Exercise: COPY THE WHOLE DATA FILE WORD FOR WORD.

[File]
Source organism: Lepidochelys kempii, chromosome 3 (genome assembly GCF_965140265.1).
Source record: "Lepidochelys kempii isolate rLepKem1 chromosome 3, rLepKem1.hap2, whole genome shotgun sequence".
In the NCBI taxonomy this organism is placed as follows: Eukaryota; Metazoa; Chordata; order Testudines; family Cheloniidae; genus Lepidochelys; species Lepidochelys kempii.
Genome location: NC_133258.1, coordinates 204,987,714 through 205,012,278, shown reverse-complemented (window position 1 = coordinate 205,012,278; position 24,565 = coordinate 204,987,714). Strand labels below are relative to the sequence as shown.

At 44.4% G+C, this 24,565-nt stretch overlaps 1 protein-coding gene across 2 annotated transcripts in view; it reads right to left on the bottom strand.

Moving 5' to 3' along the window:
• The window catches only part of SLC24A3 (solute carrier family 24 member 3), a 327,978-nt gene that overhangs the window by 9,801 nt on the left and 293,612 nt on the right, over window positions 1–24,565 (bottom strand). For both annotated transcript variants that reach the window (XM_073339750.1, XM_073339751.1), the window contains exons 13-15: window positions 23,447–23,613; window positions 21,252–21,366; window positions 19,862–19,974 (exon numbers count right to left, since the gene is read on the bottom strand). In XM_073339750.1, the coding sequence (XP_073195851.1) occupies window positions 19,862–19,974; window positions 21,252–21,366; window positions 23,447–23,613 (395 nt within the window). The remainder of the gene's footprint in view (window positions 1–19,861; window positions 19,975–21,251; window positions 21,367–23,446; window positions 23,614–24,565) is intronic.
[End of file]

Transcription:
Source organism: Lepidochelys kempii, chromosome 3 (genome assembly GCF_965140265.1).
Source record: "Lepidochelys kempii isolate rLepKem1 chromosome 3, rLepKem1.hap2, whole genome shotgun sequence".
In the NCBI taxonomy this organism is placed as follows: Eukaryota; Metazoa; Chordata; order Testudines; family Cheloniidae; genus Lepidochelys; species Lepidochelys kempii.
Genome location: NC_133258.1, coordinates 204,987,714 through 205,012,278, shown reverse-complemented (window position 1 = coordinate 205,012,278; position 24,565 = coordinate 204,987,714). Strand labels below are relative to the sequence as shown.

At 44.4% G+C, this 24,565-nt stretch overlaps 1 protein-coding gene across 2 annotated transcripts in view; it reads right to left on the bottom strand.

Moving 5' to 3' along the window:
• The window catches only part of SLC24A3 (solute carrier family 24 member 3), a 327,978-nt gene that overhangs the window by 9,801 nt on the left and 293,612 nt on the right, over window positions 1–24,565 (bottom strand). For both annotated transcript variants that reach the window (XM_073339750.1, XM_073339751.1), the window contains exons 13-15: window positions 23,447–23,613; window positions 21,252–21,366; window positions 19,862–19,974 (exon numbers count right to left, since the gene is read on the bottom strand). In XM_073339750.1, the coding sequence (XP_073195851.1) occupies window positions 19,862–19,974; window positions 21,252–21,366; window positions 23,447–23,613 (395 nt within the window). The remainder of the gene's footprint in view (window positions 1–19,861; window positions 19,975–21,251; window positions 21,367–23,446; window positions 23,614–24,565) is intronic.